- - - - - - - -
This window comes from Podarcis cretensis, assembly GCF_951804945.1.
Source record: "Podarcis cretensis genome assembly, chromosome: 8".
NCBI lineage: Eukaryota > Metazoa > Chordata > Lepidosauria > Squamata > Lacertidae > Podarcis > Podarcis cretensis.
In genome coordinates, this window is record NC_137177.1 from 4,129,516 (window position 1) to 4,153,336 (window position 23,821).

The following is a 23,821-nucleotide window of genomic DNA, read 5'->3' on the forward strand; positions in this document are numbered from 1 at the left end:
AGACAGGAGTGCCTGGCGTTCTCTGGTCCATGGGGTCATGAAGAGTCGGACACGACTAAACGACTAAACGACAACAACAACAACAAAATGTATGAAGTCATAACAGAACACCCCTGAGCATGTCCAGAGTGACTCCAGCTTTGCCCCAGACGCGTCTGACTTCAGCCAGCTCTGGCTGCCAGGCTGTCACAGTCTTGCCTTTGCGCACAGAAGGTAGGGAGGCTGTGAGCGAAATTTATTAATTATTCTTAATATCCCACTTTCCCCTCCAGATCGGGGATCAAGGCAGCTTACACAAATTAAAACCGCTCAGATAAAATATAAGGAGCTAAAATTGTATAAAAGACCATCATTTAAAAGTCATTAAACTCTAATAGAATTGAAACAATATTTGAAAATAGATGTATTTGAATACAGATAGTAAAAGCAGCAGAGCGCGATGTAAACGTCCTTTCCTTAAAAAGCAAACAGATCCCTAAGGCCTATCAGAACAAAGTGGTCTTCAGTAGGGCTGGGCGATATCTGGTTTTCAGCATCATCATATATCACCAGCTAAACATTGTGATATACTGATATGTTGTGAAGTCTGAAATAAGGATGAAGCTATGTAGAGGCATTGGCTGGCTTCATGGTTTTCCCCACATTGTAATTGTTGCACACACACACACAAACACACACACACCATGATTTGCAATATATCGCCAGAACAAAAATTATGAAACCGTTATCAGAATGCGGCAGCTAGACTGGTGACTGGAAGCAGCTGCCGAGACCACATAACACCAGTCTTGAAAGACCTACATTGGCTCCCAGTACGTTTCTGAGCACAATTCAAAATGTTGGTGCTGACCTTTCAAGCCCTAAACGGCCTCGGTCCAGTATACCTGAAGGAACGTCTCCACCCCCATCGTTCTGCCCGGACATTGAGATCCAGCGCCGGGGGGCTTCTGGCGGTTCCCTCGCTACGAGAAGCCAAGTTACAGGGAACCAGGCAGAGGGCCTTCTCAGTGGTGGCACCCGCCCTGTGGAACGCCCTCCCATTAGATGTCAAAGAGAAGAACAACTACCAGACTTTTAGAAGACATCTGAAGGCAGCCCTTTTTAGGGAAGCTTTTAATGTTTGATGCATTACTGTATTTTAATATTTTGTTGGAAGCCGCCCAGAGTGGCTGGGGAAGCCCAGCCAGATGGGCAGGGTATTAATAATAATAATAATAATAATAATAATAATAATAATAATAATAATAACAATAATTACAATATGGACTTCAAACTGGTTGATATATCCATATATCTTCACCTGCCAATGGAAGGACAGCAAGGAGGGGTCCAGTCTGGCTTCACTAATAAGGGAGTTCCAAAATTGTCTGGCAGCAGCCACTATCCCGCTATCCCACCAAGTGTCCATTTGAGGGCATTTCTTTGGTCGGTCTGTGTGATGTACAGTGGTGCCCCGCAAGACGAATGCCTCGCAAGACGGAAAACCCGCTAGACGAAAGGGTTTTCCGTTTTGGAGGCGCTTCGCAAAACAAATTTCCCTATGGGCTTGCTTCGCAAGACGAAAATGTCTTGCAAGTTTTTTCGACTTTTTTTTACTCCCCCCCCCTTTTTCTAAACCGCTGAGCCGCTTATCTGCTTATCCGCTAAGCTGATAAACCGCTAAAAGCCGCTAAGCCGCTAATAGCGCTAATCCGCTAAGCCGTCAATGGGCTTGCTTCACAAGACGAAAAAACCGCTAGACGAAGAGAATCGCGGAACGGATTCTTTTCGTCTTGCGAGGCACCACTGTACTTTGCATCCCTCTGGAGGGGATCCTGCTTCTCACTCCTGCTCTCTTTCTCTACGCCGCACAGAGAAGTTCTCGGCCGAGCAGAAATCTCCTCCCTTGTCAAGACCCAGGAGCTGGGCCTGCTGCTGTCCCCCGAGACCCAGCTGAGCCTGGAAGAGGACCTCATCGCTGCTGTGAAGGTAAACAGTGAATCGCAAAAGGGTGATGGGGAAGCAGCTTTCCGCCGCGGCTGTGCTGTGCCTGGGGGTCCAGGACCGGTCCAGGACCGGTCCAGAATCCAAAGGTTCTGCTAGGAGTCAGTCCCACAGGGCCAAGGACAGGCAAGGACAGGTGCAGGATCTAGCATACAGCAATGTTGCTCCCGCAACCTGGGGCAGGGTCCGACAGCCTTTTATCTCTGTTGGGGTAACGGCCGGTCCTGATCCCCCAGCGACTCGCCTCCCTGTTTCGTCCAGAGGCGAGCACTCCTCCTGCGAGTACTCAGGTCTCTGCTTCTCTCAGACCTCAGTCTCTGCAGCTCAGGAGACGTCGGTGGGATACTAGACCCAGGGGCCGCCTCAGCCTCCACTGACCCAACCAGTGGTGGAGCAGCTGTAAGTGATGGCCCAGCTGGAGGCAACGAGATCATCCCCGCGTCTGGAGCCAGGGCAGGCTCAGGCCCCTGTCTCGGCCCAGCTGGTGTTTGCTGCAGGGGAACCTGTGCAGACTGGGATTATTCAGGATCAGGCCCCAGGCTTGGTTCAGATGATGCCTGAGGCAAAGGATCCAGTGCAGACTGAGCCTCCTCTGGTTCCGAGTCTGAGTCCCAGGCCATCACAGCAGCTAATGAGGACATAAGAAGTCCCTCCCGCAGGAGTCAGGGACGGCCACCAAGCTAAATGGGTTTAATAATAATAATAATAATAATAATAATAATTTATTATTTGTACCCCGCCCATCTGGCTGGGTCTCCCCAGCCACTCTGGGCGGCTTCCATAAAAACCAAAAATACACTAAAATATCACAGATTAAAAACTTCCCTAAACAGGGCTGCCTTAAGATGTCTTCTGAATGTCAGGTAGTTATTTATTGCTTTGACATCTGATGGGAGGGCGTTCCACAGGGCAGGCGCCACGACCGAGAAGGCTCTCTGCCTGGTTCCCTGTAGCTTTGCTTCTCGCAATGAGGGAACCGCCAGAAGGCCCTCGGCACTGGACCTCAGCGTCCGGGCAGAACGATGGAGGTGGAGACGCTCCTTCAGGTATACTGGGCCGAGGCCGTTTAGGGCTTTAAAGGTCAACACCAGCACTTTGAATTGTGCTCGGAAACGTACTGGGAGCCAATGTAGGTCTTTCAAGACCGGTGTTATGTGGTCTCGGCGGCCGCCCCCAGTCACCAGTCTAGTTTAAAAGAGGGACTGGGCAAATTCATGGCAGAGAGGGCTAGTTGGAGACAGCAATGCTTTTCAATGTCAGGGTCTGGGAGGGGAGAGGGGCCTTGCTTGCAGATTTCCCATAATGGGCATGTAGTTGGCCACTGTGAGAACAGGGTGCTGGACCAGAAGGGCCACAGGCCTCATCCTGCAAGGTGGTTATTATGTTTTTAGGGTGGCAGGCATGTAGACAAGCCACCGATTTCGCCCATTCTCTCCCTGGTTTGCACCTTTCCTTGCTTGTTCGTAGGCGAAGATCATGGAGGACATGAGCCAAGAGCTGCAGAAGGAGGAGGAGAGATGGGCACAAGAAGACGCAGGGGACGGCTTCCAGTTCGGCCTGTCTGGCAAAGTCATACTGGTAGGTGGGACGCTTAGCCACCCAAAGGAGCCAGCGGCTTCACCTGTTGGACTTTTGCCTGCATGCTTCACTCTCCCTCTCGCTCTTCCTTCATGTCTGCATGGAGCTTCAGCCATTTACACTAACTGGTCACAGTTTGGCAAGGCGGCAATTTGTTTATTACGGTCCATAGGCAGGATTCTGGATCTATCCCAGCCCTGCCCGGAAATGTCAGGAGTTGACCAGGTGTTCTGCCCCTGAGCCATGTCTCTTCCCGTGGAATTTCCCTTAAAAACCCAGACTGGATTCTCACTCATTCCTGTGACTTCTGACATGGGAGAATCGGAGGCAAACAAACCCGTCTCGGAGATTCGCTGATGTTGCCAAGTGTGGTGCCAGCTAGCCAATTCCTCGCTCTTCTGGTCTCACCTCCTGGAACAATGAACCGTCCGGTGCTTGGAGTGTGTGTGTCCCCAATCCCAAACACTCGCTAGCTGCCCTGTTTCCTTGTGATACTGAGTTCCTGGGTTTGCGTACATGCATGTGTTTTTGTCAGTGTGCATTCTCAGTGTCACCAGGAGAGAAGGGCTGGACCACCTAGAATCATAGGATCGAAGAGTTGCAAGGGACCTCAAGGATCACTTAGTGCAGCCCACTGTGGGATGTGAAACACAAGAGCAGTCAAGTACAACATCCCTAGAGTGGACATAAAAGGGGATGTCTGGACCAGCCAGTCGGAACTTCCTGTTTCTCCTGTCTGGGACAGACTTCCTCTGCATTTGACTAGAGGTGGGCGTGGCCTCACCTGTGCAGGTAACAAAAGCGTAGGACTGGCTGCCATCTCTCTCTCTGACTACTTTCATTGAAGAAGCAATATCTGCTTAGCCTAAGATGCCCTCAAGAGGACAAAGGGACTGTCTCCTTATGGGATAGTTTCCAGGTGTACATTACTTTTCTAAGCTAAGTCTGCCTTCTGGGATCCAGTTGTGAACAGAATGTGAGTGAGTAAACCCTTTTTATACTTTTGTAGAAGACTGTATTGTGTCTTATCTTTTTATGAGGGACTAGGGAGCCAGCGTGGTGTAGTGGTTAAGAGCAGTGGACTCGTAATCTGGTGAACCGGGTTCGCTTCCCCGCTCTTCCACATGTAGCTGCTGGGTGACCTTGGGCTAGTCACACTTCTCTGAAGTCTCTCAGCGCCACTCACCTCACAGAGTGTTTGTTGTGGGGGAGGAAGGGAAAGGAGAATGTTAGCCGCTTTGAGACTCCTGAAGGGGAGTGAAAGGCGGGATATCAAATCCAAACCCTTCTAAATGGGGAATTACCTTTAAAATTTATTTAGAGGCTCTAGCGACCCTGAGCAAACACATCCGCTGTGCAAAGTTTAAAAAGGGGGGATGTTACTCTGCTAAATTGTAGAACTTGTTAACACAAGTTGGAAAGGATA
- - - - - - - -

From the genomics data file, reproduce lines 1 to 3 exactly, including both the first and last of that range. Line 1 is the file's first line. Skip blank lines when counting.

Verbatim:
This window comes from Podarcis cretensis, assembly GCF_951804945.1.
Source record: "Podarcis cretensis genome assembly, chromosome: 8".
NCBI lineage: Eukaryota > Metazoa > Chordata > Lepidosauria > Squamata > Lacertidae > Podarcis > Podarcis cretensis.